The MWP 24 contains a multilayer panel body 122 in which a number of preplaced wires 132 are embedded. Due to the manner in which the multilayer panel body 122 is produced, raises features or bulges 124 (hereafter, “wire tunnel protrusions 124”) are created in the panel body 122, with the preplaced wires 132 running or extending within the wire tunnel protrusions 124. Such wire tunnel protrusions 124 may be formed in the exterior or outboard surface 126 of the MWP 24 (that is, the principal surface of the MWP 24 facing outwardly away from the MWP mounting surface 78), the interior or inboard surface of the MWP 24 (that is, the principal surface of the MWP 24 facing inwardly toward from the MWP mounting surface 78), or both. The preplaced wires 132 are embedded in the multilayer panel body 122 and electrically interconnect the panel input/output (I/O) interfaces of the MWP 24. In the illustrated embodiment, the panel I/O interfaces include the connector ports 102, 108, 118, as previously described.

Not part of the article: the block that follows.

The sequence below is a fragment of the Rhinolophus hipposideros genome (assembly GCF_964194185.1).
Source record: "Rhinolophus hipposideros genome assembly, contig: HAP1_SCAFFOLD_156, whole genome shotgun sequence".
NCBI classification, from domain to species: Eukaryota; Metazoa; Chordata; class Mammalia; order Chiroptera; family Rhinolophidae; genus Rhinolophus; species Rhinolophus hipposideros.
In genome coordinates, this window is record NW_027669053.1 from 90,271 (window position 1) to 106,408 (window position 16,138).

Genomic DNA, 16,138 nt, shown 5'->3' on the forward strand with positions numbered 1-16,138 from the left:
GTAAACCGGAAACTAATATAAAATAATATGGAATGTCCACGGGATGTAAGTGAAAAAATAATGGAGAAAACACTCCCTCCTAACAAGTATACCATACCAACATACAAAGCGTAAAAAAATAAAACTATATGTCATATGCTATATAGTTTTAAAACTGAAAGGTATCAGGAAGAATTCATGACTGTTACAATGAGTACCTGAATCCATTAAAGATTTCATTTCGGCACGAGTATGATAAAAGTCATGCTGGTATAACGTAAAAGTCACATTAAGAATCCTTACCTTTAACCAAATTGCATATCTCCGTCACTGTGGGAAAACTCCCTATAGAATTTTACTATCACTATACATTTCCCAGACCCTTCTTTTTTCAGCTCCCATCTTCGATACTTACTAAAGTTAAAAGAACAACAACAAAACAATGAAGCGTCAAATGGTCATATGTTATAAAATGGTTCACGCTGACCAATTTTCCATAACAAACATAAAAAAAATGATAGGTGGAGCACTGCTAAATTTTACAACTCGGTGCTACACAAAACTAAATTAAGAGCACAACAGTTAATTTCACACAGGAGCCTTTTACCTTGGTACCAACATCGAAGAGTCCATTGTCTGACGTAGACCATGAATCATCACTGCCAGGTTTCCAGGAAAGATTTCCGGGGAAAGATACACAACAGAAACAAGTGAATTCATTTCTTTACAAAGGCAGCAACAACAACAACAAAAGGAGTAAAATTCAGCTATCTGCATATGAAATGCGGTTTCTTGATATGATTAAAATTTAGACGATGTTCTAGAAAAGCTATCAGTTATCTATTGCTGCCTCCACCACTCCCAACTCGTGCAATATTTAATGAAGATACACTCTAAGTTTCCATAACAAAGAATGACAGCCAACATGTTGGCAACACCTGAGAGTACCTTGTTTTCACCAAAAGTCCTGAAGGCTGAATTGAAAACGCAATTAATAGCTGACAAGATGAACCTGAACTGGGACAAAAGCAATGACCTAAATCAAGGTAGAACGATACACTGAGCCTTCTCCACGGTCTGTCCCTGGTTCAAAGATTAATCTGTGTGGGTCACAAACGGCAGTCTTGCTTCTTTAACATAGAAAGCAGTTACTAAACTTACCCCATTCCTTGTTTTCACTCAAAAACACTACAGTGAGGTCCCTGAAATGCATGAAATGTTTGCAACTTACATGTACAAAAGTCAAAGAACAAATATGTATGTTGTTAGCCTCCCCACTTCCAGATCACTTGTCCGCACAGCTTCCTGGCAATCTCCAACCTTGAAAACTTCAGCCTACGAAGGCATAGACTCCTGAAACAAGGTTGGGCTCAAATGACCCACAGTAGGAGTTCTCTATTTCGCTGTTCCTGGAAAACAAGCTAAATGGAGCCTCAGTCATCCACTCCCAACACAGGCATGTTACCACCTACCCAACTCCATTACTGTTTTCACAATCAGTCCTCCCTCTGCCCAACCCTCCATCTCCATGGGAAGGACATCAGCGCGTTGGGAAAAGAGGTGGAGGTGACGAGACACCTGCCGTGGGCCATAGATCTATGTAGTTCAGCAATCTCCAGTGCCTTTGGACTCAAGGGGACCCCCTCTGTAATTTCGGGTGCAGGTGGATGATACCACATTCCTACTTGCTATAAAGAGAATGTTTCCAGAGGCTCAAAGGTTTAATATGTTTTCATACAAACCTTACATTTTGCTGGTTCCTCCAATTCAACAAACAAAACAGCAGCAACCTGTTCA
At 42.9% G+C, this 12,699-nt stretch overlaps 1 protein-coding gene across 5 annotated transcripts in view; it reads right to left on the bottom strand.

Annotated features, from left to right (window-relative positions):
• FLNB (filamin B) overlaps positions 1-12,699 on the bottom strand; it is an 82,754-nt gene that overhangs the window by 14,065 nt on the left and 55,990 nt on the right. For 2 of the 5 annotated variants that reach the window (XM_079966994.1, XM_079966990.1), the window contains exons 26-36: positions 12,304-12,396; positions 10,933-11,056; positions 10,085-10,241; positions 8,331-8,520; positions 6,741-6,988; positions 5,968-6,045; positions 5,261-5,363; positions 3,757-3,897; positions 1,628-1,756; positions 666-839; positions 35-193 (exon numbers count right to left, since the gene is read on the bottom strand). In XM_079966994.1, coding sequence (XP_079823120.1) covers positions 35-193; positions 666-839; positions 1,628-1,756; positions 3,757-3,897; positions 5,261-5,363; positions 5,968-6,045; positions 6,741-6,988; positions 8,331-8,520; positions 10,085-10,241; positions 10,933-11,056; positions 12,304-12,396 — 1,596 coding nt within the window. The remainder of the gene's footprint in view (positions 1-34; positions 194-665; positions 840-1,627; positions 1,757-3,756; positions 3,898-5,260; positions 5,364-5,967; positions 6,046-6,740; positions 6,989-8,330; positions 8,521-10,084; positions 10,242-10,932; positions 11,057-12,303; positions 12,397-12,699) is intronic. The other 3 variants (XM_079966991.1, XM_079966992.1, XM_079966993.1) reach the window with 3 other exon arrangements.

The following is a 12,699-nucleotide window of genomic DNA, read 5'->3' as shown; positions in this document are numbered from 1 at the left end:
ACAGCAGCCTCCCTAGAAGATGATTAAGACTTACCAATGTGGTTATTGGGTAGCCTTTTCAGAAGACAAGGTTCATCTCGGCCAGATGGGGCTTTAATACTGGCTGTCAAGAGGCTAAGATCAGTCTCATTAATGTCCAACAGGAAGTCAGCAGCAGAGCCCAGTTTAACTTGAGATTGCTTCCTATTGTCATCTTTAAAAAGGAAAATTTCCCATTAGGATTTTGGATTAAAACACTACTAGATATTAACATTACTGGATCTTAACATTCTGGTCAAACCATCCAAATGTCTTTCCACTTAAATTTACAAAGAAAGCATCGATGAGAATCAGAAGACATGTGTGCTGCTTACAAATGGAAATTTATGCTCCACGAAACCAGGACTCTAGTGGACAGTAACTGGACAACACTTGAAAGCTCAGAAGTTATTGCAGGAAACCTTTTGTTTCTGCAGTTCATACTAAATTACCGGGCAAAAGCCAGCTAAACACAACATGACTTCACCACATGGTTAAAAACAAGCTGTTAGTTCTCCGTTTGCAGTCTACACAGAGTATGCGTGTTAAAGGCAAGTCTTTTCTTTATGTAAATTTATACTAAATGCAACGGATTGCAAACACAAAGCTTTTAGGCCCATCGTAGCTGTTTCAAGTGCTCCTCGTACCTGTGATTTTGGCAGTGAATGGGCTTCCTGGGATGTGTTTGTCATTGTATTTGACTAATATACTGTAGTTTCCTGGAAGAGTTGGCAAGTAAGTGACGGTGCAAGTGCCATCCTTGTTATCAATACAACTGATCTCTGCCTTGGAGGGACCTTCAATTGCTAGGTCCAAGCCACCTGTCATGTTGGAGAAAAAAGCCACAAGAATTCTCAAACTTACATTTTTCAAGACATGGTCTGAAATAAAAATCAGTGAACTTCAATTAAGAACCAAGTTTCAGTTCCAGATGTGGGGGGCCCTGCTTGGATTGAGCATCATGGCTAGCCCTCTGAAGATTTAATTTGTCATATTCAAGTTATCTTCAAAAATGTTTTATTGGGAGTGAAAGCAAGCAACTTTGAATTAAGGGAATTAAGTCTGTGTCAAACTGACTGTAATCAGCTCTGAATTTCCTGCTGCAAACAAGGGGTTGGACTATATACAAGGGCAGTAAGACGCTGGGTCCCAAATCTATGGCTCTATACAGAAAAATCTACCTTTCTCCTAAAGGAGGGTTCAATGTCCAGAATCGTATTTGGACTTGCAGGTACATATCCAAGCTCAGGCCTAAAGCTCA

As shown most clearly in the detail bubble 134, the preplaced wires 132 embedded within the multilayer panel body 122 (here, captured between the panel layers 128, 130) can be single stranded conductors in embodiments. The preplaced wires 132 may include an electrically-conductive core 136, which may be surrounded by a tubular layer 138 in embodiments. When provided, the outer tubular layer 138 may be a metal cladding. In other embodiments, the outer tubular layer 138 may be a dielectric sheathing in certain embodiments; however, this is generally unnecessary when a single wire runs within each wire tunnel protuberance 124 (or when multi-stranded wires that carry a common electrical signal run within each wire tunnel protuberance 124) given the dielectric composition of the multilayer panel body 122. In other instances, the preplaced wires 132 may lack such an outer tubular layer 138 or cladding. In one approach, bare or non-insulated wires (whether clad or non-clad) are embedded in the multilayer panel body 122 and extend within the various wire tunnel protrusions 124, with the panel layers 128, 130 providing the requisite electrical insulation and position holding between the wires 132. The discrete, preplaced wires 132 embedded within the multilayer panel body 122 may each have a circular cross-section shape and a wire diameter equal to or greater than 1 mm in embodiments; and/or a gauge ranging from about 18 to about 12 AWG. Finally, while two bare wires 132 are shown in FIGS. 1-3 and 5 are extending to each of the I/O device connector ports 118, it will be appreciated that any practical number of wires 132 may be routed to each port 118, as needed for power supply and interconnection with the particular integrated electronic device corresponding to the port 118. For example, in embodiments, in which a particular integrated electronic device is a three terminal or four terminal device, three or four wires may be routed to the corresponding I/O device connector port 118 through the multilayer panel body 122.